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I think that I am feeding my birds too well.  I can't remember when I last saw one eating a slug or snail.  There have been a lot of them this year.  Tidying up one of my shrubs recently, I was amazed to find a tiny snail tucked into the centre of almost every leaf cluster.  There was no sign of nibbled leaves, though.  Is it a snail nursery, I wonder?  Unfortunately, I absolutely hate killing anything, and accidentally stepping on a slug or worm makes me feel really sick.  I've tried catching the pesky critters and dumping them on the common land opposite my house, but I think they come straight back again.

I put some marigolds in my garden went to water them in late evening and they were covered in slugs no leaves left. So first thing i thought of was salt, wrong killed everything. Still got loads of slugs. My garden is clay.

I am seriously considering nematodes.

Slugs and snails are defintley attracted to slug pellets. My tactic is to sprinkle pellets over the fence into neighboring gardens

Please can you stop recommending slug pellets, or at least warn how toxic they are to wildlife and pets. Your article above uses the phrase 'less toxic' - this is misleading.

We have very few slugs in our garden, but we do have frogs, toads, hedgehogs, badgers, foxes, birds etc, which manage the slug population for me! A garden pond and regular feeding encourages these natural slug predators. Every time you put down slug pellets, you are introducing poison into the food chain.
Would you deliberately run over a hedgehog? If the answer is no (I hope it is), then why would you put down slug pellets? It is just a slower way of killing a hedgehog.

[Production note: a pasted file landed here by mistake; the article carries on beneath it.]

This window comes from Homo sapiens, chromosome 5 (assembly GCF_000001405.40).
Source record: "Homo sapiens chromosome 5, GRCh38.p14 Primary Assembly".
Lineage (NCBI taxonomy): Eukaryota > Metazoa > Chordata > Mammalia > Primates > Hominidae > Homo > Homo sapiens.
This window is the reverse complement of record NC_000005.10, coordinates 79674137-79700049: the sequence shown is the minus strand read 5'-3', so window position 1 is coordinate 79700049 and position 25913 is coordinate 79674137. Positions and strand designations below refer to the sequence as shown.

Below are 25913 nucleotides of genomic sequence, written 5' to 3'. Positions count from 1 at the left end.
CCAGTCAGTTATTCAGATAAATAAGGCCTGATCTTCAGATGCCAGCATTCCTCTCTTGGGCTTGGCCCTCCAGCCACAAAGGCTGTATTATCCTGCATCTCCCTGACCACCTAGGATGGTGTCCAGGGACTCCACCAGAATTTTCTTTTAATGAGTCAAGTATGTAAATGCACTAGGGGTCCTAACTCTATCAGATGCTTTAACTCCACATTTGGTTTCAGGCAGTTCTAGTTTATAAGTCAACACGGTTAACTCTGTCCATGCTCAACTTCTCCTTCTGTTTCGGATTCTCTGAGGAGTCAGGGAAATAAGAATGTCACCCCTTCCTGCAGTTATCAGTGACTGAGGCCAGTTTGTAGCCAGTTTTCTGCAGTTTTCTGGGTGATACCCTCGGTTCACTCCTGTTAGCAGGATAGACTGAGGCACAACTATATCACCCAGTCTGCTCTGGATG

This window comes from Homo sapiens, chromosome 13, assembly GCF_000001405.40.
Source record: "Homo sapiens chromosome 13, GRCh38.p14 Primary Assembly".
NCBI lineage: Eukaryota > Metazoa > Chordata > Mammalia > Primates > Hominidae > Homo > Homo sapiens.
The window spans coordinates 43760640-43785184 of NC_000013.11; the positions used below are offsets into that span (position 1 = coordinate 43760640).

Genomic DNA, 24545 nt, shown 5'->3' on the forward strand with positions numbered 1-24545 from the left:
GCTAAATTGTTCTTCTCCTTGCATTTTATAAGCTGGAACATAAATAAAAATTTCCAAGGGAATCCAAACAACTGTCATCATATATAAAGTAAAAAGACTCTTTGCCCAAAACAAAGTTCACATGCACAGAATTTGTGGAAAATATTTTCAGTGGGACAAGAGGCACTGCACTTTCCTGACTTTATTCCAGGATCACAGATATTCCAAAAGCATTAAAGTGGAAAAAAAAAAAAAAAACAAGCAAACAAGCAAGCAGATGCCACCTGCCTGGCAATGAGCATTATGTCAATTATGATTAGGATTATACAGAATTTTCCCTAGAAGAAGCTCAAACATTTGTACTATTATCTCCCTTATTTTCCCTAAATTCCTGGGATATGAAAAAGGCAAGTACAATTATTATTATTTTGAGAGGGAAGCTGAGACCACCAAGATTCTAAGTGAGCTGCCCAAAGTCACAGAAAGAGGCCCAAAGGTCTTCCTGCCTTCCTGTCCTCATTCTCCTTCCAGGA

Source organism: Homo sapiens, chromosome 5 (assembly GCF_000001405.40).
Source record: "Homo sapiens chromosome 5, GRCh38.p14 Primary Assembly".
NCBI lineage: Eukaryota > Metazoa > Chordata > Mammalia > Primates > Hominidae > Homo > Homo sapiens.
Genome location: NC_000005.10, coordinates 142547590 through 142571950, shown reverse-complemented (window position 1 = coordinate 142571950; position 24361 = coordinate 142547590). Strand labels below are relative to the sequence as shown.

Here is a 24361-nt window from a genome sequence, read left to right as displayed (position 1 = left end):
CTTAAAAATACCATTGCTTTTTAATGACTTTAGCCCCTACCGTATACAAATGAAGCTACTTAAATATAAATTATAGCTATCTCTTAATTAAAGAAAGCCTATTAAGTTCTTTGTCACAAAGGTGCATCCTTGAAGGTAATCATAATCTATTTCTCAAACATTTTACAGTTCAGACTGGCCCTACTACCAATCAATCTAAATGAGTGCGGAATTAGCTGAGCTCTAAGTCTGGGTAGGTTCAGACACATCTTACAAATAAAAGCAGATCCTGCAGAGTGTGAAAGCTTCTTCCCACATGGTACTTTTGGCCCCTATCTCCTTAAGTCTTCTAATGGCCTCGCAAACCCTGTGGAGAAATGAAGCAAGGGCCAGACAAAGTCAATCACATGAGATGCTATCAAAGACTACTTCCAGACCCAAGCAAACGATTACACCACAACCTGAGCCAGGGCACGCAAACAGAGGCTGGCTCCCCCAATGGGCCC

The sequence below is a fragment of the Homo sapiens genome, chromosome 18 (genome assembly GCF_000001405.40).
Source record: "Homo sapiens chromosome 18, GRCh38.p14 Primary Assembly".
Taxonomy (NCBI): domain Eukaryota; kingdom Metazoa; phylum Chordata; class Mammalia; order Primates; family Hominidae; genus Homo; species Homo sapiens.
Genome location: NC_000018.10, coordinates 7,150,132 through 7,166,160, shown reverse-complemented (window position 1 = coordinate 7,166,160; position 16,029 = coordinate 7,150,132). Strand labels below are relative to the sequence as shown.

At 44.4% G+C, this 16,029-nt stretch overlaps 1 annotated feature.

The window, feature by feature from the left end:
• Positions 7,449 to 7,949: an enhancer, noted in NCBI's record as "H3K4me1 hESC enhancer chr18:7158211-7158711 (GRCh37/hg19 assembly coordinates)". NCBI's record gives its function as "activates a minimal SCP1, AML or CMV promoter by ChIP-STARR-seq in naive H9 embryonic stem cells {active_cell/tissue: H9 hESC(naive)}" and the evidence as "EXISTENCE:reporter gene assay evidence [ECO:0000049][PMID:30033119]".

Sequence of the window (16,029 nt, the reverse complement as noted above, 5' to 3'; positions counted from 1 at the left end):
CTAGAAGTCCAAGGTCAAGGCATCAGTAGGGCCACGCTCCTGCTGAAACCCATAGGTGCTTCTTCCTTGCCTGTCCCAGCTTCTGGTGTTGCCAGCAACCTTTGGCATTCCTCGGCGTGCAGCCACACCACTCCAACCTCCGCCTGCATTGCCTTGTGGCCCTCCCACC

Amanda, there are times when slug pellets are useful

agree there should be a warning on them but who reads warnings these days?   Car alarms,,house alarms, lorries reversing, etc., are commonplace sounds thaf mean nothing.

i use pellets....sparingly and selectively.  A warm humid night is perfect this time of year because they do work then.  Not thousands thrown all the garden but tucked under slate or board.

salt thrown onto the soil caz is pointless.....will damage plants for a start.  A salt solution to put slugs and snails in, nematodes and considerate use of pellets is the way.  

I have posted pictures of hostas without any damage here and I fully expect thus to be the case this year so my way is effective for me 

I use what I think is a common sense approach rather than an absolutist one. I have given up trying to grow plants such as lupins and delphiniums and other vulnerable plants rather that get engaged in a war involving hundreds of slug pellets. I accept that many plants will have tatty leaves e.g. Polyanthus and day lilies but still survive and flower and so do not use pellets for these. however there are certain plants, not many, where I protect the seedlings with a few pellets before they are planted out e.g. my salad leaf seedlings. The only dead creatures near the pellets have been slugs and snails. There are few birds in the garden as the neighbourhood is over run with cats and the garden is probably too small for a hedgehog. I have found year after yaer frogs in the garden so the pellets have not killed them off. It is not always possible to rely on nature in suburban surroundings.

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